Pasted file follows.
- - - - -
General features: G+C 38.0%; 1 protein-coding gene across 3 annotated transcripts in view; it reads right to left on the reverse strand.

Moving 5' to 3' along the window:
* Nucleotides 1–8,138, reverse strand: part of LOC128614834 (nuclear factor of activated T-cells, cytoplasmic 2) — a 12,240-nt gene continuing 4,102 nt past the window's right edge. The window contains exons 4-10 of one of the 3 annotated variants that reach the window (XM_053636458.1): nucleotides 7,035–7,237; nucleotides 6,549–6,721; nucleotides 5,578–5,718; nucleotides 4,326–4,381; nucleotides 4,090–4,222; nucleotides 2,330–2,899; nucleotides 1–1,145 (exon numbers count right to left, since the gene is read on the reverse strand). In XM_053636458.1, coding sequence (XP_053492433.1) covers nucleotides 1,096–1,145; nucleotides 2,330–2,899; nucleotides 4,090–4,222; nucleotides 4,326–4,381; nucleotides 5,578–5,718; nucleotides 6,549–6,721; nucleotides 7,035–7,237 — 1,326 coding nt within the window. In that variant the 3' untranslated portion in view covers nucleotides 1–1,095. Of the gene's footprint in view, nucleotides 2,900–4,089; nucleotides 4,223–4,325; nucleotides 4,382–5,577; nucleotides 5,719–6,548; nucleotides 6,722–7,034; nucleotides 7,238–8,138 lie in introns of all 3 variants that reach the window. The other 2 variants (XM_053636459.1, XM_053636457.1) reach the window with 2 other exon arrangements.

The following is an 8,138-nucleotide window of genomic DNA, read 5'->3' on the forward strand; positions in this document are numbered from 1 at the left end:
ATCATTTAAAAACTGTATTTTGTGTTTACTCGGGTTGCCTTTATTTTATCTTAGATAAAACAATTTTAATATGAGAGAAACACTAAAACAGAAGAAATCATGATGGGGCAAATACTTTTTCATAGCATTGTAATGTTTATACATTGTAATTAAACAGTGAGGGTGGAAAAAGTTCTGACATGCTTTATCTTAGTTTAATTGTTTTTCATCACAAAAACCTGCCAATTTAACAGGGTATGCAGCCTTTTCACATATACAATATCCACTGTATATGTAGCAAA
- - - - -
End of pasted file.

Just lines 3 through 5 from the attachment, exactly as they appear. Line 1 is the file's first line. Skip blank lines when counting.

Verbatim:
* Nucleotides 1–8,138, reverse strand: part of LOC128614834 (nuclear factor of activated T-cells, cytoplasmic 2) — a 12,240-nt gene continuing 4,102 nt past the window's right edge. The window contains exons 4-10 of one of the 3 annotated variants that reach the window (XM_053636458.1): nucleotides 7,035–7,237; nucleotides 6,549–6,721; nucleotides 5,578–5,718; nucleotides 4,326–4,381; nucleotides 4,090–4,222; nucleotides 2,330–2,899; nucleotides 1–1,145 (exon numbers count right to left, since the gene is read on the reverse strand). In XM_053636458.1, coding sequence (XP_053492433.1) covers nucleotides 1,096–1,145; nucleotides 2,330–2,899; nucleotides 4,090–4,222; nucleotides 4,326–4,381; nucleotides 5,578–5,718; nucleotides 6,549–6,721; nucleotides 7,035–7,237 — 1,326 coding nt within the window. In that variant the 3' untranslated portion in view covers nucleotides 1–1,095. Of the gene's footprint in view, nucleotides 2,900–4,089; nucleotides 4,223–4,325; nucleotides 4,382–5,577; nucleotides 5,719–6,548; nucleotides 6,722–7,034; nucleotides 7,238–8,138 lie in introns of all 3 variants that reach the window. The other 2 variants (XM_053636459.1, XM_053636457.1) reach the window with 2 other exon arrangements.

The following is an 8,138-nucleotide window of genomic DNA, read 5'->3' on the forward strand; positions in this document are numbered from 1 at the left end:
ATCATTTAAAAACTGTATTTTGTGTTTACTCGGGTTGCCTTTATTTTATCTTAGATAAAACAATTTTAATATGAGAGAAACACTAAAACAGAAGAAATCATGATGGGGCAAATACTTTTTCATAGCATTGTAATGTTTATACATTGTAATTAAACAGTGAGGGTGGAAAAAGTTCTGACATGCTTTATCTTAGTTTAATTGTTTTTCATCACAAAAACCTGCCAATTTAACAGGGTATGCAGCCTTTTCACATATACAATATCCACTGTATATGTAGCAAA